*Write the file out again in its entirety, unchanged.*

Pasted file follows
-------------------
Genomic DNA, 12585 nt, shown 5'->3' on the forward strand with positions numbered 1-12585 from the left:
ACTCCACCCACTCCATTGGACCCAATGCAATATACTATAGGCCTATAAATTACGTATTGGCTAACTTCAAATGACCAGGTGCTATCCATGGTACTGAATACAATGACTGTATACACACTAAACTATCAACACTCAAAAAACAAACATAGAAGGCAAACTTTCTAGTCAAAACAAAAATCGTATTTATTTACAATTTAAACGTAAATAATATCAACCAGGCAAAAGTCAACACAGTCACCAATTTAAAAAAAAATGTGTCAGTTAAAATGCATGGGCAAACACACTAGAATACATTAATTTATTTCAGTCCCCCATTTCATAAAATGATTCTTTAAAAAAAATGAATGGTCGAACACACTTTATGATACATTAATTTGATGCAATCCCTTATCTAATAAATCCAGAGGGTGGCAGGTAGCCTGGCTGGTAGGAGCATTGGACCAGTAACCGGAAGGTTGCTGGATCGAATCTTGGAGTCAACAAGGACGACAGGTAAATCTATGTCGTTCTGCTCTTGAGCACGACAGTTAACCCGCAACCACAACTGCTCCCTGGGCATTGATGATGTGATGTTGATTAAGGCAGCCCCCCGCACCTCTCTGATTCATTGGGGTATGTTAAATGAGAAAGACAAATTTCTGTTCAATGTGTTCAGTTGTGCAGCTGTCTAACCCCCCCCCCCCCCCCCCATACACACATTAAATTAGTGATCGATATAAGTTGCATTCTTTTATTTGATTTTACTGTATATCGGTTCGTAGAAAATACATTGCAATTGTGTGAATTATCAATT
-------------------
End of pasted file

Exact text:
Genomic DNA, 12585 nt, shown 5'->3' on the forward strand with positions numbered 1-12585 from the left:
ACTCCACCCACTCCATTGGACCCAATGCAATATACTATAGGCCTATAAATTACGTATTGGCTAACTTCAAATGACCAGGTGCTATCCATGGTACTGAATACAATGACTGTATACACACTAAACTATCAACACTCAAAAAACAAACATAGAAGGCAAACTTTCTAGTCAAAACAAAAATCGTATTTATTTACAATTTAAACGTAAATAATATCAACCAGGCAAAAGTCAACACAGTCACCAATTTAAAAAAAAATGTGTCAGTTAAAATGCATGGGCAAACACACTAGAATACATTAATTTATTTCAGTCCCCCATTTCATAAAATGATTCTTTAAAAAAAATGAATGGTCGAACACACTTTATGATACATTAATTTGATGCAATCCCTTATCTAATAAATCCAGAGGGTGGCAGGTAGCCTGGCTGGTAGGAGCATTGGACCAGTAACCGGAAGGTTGCTGGATCGAATCTTGGAGTCAACAAGGACGACAGGTAAATCTATGTCGTTCTGCTCTTGAGCACGACAGTTAACCCGCAACCACAACTGCTCCCTGGGCATTGATGATGTGATGTTGATTAAGGCAGCCCCCCGCACCTCTCTGATTCATTGGGGTATGTTAAATGAGAAAGACAAATTTCTGTTCAATGTGTTCAGTTGTGCAGCTGTCTAACCCCCCCCCCCCCCCCCCATACACACATTAAATTAGTGATCGATATAAGTTGCATTCTTTTATTTGATTTTACTGTATATCGGTTCGTAGAAAATACATTGCAATTGTGTGAATTATCAATT